This post will help you with Phase 2 of the Black Freelance Foundations Workbook…if you haven’t started yours yet, download it now!
I’ve got a freelance secret…
5 years into freelance writing, 2 years full-time…and I still don’t have a business card.
I also don’t have a logo…or even official colors.
Those are cardinal sins of personal (or any) branding, but ya know what? I can’t say it’s had a negative impact on my freelance life. If anything, I think it’s helped it along.
Let me explain.
Freelancing is a lot like a cross between employment and traditional entrepreneurship…you’re doing your own thing and running your own business, but it’s based completely around services that other businesses (and sometimes individuals) are already hiring for. That means the first question you have to answer isn’t about you, it’s about your potential clients.
As much as branding will always matter, starting from that point can be a big mistake, which is why I want to give you 5 things you should focus on as a freelancer before the words “personal brand” even cross your lips.
The problem you solve…
Straight out…this is the only thing your clients care about.
A nice website is nice and catchy slogan is catchy, but companies and individuals looking to hire freelancers have very specific issues they need you to address. Until you let them know clearly and concisely that you can do that? No amount of bells and/or whistles will have them coming up off their cash.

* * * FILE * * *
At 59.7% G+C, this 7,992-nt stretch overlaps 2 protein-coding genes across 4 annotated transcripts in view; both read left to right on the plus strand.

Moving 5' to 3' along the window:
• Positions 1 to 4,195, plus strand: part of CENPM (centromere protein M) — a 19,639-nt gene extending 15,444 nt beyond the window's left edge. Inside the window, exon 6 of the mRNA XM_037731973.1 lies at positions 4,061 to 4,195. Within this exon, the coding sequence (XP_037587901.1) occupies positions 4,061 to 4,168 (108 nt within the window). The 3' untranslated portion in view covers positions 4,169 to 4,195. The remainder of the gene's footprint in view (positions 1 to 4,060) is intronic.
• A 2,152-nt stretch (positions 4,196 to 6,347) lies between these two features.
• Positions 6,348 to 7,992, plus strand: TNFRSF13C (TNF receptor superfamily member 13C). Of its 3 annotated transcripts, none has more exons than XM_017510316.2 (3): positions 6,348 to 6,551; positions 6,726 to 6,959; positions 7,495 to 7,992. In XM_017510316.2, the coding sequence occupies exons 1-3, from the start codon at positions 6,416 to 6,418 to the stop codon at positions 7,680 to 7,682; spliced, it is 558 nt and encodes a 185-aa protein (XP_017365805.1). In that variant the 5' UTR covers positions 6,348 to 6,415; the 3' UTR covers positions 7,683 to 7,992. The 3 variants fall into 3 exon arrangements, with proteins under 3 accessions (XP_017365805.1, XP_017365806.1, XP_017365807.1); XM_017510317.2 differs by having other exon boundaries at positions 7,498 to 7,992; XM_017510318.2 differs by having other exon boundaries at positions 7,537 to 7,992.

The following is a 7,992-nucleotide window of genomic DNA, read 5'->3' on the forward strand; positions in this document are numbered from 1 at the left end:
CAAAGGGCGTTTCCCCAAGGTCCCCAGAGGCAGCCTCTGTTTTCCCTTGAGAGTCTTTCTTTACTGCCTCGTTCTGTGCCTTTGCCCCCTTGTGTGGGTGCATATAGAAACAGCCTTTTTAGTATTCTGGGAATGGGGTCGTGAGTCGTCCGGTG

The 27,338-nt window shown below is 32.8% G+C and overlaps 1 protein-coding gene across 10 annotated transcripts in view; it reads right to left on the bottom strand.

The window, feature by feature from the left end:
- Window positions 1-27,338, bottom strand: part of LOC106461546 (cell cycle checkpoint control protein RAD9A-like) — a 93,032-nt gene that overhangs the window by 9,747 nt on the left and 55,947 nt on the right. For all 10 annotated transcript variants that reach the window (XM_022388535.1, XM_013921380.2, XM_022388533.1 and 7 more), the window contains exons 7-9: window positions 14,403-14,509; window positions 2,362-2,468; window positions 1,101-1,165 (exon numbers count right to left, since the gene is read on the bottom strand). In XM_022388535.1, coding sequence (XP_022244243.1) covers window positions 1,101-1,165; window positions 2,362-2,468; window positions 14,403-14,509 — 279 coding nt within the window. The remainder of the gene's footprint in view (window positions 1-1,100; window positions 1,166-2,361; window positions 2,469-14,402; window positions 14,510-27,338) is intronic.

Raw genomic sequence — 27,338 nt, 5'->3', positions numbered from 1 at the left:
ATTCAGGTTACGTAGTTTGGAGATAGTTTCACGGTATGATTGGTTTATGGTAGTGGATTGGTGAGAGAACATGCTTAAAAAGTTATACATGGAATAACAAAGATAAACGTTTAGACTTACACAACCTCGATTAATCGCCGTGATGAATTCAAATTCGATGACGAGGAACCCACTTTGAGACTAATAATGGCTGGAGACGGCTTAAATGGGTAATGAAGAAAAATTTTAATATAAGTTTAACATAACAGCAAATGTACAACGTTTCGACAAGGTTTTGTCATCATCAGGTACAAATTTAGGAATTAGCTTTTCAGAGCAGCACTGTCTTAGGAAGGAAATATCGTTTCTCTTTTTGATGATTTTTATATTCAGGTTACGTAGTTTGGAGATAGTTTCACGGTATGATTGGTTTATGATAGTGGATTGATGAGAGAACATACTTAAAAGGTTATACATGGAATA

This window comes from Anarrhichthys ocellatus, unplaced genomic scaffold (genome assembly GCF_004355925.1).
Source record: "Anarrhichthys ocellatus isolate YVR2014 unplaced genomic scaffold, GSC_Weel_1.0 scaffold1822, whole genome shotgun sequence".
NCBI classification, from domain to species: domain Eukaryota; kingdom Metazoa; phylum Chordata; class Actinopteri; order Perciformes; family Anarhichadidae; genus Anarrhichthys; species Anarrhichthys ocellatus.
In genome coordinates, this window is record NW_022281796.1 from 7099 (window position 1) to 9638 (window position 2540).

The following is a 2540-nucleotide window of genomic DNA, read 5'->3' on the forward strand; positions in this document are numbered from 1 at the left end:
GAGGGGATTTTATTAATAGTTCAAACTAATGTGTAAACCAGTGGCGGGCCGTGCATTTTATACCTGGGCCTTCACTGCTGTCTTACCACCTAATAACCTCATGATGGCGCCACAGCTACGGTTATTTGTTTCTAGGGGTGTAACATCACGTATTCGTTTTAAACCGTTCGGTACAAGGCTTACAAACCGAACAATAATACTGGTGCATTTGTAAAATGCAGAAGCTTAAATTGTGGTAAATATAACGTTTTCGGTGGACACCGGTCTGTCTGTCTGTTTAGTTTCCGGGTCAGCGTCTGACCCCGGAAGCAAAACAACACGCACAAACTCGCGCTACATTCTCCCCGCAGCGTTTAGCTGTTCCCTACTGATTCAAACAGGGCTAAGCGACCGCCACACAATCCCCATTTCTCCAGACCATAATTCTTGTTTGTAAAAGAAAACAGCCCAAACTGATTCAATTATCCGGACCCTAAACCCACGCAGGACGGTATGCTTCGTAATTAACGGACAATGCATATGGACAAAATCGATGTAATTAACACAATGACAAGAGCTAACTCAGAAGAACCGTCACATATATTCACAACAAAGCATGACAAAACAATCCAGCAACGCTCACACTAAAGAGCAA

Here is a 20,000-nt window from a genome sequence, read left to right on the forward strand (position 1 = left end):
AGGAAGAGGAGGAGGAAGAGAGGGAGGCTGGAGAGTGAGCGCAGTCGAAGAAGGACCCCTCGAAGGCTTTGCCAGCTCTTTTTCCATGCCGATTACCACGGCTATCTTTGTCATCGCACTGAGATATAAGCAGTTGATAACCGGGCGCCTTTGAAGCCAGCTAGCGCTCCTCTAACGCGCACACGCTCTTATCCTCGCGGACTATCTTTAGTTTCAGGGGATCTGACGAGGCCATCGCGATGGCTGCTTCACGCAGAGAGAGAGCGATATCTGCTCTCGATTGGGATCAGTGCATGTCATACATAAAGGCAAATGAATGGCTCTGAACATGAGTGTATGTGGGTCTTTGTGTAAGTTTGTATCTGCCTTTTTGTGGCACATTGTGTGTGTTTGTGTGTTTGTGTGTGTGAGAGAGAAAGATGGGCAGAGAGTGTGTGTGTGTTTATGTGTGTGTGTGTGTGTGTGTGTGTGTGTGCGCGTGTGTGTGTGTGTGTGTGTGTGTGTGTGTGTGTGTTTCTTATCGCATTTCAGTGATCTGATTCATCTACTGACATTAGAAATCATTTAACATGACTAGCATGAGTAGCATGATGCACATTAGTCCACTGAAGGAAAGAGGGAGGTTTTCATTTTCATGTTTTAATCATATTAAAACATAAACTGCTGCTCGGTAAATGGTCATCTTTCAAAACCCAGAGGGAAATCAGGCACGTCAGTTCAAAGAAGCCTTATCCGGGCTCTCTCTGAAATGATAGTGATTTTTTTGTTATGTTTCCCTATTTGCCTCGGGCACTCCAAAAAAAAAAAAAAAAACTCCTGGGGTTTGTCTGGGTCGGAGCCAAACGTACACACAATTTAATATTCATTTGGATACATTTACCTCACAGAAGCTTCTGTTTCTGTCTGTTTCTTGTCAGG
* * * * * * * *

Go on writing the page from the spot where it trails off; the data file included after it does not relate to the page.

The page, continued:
If you want to start fleshing out the problem you might be able to solve, start here. The points in that exercise will push you through some difficult, but essential questions you should be answering as a freelancer. The key here, though, is “answering”…finding the problem you can solve profitably while still feeling satisfied with your freelance life takes practice, trial, error, and of course, time.
If you don’t know right off the bat, that’s completely fine! It’s actually a good thing since it means you’ll be even more open to the problems companies are telling you they need help with.
Once you figure out the problem you solve, you need to tell people and you need to do it everywhere. That means…
- On social media
- On your website
- On your LinkedIn Profile (the one dedicated to your freelance career)
- In cold contacts/pitches
Your messaging thankfully, is relatively simple. It’s the answer to a prospective client asking “why should I hire you?”
Keep in mind though, good messaging takes time (just like everything else in freelancing), so don’t be too hard on yourself if you have no idea how to answer that question right now. To help you get there, I’m going to share a simple formula (from the people over at Copyblogger) to get you started.
All you have to do is fill out this sentence.
I help __________________ (do) __________________ so they can ___________.
After you do it once, you’ll be tweaking and changing it until you have a message that you can build a truly effective brand and message off of.
Side note: I can almost guarantee that this statement will change at least 5 times before you start to really feel comfortable with it, so don’t wait to start trying new ideas!
Who you work for…